Call for Posts: Ecological Times

Søby Brunkulslejer, Danmark. Photo by Colin Hoag for the Brown Coal Research Team (AURA: Aarhus University Research on the Anthropocene).
Søby Brunkulslejer, Danmark. Photo by Colin Hoag for the Brown Coal Research Team (AURA: Aarhus University Research on the Anthropocene).

Ecological processes unfold in unstable coordination. The phenology of a species might come into alignment with the seasonal availability of a food source, say, but disturbance, shifting environmental conditions, and system feedbacks mean that these alignments are always tentative—even in the most tightly coupled, bounded ecosystems. Somewhere between machinic and haphazard, ecosystems are at once rule-bound and surprising. Certain attempts by states, capitalists, and others to increase regularity and predictability in environments have destroyed ecosystem function by imposing a temporally configured vision of nature-as-factory in service of Universal Man. Moreover, they have suppressed diverse human forms of relating to the environment that might challenge such ecological Taylorism. What can environmental anthropology—with its sensibility for the historically shifting conditions of both the materiality of environments and their meaning—teach us about the temporality of more-than-human worlds? This thematic thread calls for temporal thinking on more-than-human coordination, dissolution, and collapse.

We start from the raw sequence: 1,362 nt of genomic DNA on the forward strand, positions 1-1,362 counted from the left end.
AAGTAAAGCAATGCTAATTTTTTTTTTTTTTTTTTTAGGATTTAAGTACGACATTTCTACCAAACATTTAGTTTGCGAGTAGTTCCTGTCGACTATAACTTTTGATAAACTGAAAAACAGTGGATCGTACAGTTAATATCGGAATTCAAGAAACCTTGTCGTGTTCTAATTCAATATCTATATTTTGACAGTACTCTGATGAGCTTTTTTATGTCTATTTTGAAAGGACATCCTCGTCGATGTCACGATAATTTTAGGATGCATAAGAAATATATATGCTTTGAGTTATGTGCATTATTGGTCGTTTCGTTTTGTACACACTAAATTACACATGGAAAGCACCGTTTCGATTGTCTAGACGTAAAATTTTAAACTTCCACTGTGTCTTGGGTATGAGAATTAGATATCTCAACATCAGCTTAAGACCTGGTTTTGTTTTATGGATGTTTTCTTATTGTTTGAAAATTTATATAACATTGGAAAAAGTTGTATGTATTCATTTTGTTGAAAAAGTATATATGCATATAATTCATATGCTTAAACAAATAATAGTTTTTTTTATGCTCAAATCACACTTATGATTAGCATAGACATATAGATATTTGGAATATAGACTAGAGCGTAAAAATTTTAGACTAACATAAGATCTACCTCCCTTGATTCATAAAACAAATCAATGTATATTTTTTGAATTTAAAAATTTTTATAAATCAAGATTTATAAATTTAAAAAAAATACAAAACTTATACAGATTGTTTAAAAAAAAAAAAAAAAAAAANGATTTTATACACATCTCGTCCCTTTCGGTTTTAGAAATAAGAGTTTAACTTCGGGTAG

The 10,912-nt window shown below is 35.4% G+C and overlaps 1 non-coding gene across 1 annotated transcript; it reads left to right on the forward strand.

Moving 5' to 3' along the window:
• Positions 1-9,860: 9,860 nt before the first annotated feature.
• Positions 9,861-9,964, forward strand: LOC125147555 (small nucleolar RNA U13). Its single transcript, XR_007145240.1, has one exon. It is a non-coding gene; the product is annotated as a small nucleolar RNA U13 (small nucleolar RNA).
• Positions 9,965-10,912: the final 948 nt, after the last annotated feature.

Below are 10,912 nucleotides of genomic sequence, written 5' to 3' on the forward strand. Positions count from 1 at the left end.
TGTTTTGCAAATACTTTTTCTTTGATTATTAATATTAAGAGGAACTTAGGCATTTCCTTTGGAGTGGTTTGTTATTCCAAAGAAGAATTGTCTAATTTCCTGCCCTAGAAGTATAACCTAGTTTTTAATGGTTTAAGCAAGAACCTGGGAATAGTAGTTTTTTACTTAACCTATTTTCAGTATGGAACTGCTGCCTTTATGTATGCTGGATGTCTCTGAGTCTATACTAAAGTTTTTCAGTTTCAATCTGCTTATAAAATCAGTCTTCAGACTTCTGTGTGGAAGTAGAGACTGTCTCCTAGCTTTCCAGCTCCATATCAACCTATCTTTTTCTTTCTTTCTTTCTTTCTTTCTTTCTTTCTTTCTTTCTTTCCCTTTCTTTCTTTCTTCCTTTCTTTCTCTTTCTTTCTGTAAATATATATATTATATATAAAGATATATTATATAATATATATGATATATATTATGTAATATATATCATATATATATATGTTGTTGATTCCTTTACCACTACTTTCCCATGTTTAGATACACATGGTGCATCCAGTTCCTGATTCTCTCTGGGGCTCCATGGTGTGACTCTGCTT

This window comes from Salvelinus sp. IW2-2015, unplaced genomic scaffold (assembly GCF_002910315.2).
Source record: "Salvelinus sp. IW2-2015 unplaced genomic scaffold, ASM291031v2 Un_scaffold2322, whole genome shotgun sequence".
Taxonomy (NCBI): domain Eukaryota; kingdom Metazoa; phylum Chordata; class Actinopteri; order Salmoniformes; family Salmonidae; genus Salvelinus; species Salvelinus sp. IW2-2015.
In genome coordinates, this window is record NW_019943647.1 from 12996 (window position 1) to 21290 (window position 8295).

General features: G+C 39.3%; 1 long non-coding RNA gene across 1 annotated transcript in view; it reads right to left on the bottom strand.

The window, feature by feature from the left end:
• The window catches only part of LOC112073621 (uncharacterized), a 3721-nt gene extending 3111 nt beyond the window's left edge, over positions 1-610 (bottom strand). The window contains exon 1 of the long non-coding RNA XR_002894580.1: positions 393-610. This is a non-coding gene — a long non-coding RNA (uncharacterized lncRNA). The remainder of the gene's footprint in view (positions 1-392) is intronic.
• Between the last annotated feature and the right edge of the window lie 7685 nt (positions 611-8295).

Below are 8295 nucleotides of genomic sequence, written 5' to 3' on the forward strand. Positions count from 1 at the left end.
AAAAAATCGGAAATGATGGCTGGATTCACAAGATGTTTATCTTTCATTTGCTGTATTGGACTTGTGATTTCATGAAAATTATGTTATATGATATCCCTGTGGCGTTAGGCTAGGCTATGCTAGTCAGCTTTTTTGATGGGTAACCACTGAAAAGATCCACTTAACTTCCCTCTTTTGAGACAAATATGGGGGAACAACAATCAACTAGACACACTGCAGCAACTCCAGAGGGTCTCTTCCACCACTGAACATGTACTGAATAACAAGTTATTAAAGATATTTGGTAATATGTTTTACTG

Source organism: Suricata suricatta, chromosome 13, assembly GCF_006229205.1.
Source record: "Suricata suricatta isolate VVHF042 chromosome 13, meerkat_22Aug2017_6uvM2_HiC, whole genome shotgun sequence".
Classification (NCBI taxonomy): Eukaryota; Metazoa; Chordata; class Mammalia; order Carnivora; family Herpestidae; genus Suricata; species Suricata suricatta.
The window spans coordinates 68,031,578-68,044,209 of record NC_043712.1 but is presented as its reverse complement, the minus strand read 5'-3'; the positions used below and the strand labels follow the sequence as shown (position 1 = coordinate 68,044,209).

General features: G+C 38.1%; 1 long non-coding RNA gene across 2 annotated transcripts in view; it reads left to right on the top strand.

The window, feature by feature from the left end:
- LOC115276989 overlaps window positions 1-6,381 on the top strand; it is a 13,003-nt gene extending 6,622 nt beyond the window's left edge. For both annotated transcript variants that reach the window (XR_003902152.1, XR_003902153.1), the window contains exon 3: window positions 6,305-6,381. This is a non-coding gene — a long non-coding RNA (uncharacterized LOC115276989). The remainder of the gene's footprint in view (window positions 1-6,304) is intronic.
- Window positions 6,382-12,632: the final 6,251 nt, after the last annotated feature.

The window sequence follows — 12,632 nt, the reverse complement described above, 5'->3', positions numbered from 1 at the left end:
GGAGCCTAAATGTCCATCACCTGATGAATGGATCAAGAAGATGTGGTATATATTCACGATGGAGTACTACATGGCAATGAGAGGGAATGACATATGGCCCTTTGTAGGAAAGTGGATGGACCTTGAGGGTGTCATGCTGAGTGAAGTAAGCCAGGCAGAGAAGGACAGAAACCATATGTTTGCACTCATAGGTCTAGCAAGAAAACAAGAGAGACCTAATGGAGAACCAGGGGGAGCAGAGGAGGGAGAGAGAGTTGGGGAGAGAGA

Some potential directions include:

  1. Coordination, Dissolution, and Collapse: How do varied cultural commitments to time manifest in the environment? What spatial relationships emerge—between humans and non-humans, humans and humans, etc.—from these different temporal imaginaries? What happens when temporal commitments are no longer tenable, whether by extinctions, climate changes, or political forces?
  2. Cycle and Arrow: Stephen Jay Gould’s 1987 book, Time’s Arrow, Time’s Cycle famously outlined the stakes of “deep time” for geological science. What directionalities of ecological time do we find in our anthropological fieldsites? How might these catalyze new ways of figuring the environment and humans’ relationship to it?
  3. Polyrhythm: For all the talk about the Anthropocene and its temporal implications regarding humans as agents in geologic time, there is surprisingly little attention to other temporal forms than the breathlessly large. What of seasonality or diurnality? What are the multiple durations, rhythms, or other temporal patterns needed to conceive of our partially unraveling planet? How do various temporal regimes co-exist or compete with each other?

This is an open call, meaning that the series will remain open indefinitely. Submissions can take the form of 1,500-3,000-word essays; short photo and video essays; poetry and experimental prose; audio recordings; and other forms in consultation with the editors. Please indicate your interest or make inquiries by email to the Engagement co-editors:

Colin Hoag:
Theresa Miller:
Chitra Venkataramani: